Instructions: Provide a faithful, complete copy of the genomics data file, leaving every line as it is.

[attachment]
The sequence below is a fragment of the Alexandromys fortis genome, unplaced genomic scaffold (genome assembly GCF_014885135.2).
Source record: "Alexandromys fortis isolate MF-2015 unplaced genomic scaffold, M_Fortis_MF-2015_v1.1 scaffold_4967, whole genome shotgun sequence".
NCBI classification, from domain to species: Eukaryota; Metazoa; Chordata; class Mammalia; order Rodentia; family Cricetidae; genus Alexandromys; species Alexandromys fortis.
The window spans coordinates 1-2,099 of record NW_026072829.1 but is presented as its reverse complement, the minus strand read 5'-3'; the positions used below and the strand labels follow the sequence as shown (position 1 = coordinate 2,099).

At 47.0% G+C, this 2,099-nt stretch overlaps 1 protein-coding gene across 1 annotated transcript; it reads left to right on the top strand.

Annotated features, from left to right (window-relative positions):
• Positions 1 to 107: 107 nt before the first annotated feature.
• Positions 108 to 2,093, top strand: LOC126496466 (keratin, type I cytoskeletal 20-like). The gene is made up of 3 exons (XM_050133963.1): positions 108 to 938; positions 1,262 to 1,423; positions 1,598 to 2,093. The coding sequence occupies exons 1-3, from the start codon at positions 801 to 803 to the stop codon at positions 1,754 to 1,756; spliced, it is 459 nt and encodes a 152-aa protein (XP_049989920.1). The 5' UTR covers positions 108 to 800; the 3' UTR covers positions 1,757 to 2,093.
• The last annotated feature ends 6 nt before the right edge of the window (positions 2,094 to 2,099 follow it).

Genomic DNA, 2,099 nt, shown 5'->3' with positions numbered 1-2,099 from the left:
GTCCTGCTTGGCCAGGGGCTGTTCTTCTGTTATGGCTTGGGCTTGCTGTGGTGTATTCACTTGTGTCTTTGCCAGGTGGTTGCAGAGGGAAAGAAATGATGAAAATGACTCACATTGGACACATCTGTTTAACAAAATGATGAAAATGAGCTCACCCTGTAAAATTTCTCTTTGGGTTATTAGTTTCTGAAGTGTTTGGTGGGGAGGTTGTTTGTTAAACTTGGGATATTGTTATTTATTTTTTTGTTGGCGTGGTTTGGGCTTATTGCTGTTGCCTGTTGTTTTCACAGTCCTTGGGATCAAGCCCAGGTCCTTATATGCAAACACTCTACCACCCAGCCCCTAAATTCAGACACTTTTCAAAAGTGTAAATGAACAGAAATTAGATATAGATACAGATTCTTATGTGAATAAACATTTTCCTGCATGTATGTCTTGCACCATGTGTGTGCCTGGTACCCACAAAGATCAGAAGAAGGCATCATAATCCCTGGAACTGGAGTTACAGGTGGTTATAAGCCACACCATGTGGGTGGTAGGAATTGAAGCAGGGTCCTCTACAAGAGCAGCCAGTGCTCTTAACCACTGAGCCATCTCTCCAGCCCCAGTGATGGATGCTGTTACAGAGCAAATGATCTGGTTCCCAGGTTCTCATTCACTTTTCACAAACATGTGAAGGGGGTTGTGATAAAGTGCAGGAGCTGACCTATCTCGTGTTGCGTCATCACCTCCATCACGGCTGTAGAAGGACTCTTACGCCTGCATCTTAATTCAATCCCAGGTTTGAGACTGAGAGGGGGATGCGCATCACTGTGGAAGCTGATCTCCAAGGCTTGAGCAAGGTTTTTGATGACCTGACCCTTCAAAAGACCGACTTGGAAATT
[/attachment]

The sequence below is a fragment of the Alexandromys fortis genome, unplaced genomic scaffold (genome assembly GCF_014885135.2).
Source record: "Alexandromys fortis isolate MF-2015 unplaced genomic scaffold, M_Fortis_MF-2015_v1.1 scaffold_4967, whole genome shotgun sequence".
NCBI classification, from domain to species: Eukaryota; Metazoa; Chordata; class Mammalia; order Rodentia; family Cricetidae; genus Alexandromys; species Alexandromys fortis.
The window spans coordinates 1-2,099 of record NW_026072829.1 but is presented as its reverse complement, the minus strand read 5'-3'; the positions used below and the strand labels follow the sequence as shown (position 1 = coordinate 2,099).

At 47.0% G+C, this 2,099-nt stretch overlaps 1 protein-coding gene across 1 annotated transcript; it reads left to right on the top strand.

Annotated features, from left to right (window-relative positions):
• Positions 1 to 107: 107 nt before the first annotated feature.
• Positions 108 to 2,093, top strand: LOC126496466 (keratin, type I cytoskeletal 20-like). The gene is made up of 3 exons (XM_050133963.1): positions 108 to 938; positions 1,262 to 1,423; positions 1,598 to 2,093. The coding sequence occupies exons 1-3, from the start codon at positions 801 to 803 to the stop codon at positions 1,754 to 1,756; spliced, it is 459 nt and encodes a 152-aa protein (XP_049989920.1). The 5' UTR covers positions 108 to 800; the 3' UTR covers positions 1,757 to 2,093.
• The last annotated feature ends 6 nt before the right edge of the window (positions 2,094 to 2,099 follow it).

Genomic DNA, 2,099 nt, shown 5'->3' with positions numbered 1-2,099 from the left:
GTCCTGCTTGGCCAGGGGCTGTTCTTCTGTTATGGCTTGGGCTTGCTGTGGTGTATTCACTTGTGTCTTTGCCAGGTGGTTGCAGAGGGAAAGAAATGATGAAAATGACTCACATTGGACACATCTGTTTAACAAAATGATGAAAATGAGCTCACCCTGTAAAATTTCTCTTTGGGTTATTAGTTTCTGAAGTGTTTGGTGGGGAGGTTGTTTGTTAAACTTGGGATATTGTTATTTATTTTTTTGTTGGCGTGGTTTGGGCTTATTGCTGTTGCCTGTTGTTTTCACAGTCCTTGGGATCAAGCCCAGGTCCTTATATGCAAACACTCTACCACCCAGCCCCTAAATTCAGACACTTTTCAAAAGTGTAAATGAACAGAAATTAGATATAGATACAGATTCTTATGTGAATAAACATTTTCCTGCATGTATGTCTTGCACCATGTGTGTGCCTGGTACCCACAAAGATCAGAAGAAGGCATCATAATCCCTGGAACTGGAGTTACAGGTGGTTATAAGCCACACCATGTGGGTGGTAGGAATTGAAGCAGGGTCCTCTACAAGAGCAGCCAGTGCTCTTAACCACTGAGCCATCTCTCCAGCCCCAGTGATGGATGCTGTTACAGAGCAAATGATCTGGTTCCCAGGTTCTCATTCACTTTTCACAAACATGTGAAGGGGGTTGTGATAAAGTGCAGGAGCTGACCTATCTCGTGTTGCGTCATCACCTCCATCACGGCTGTAGAAGGACTCTTACGCCTGCATCTTAATTCAATCCCAGGTTTGAGACTGAGAGGGGGATGCGCATCACTGTGGAAGCTGATCTCCAAGGCTTGAGCAAGGTTTTTGATGACCTGACCCTTCAAAAGACCGACTTGGAAATT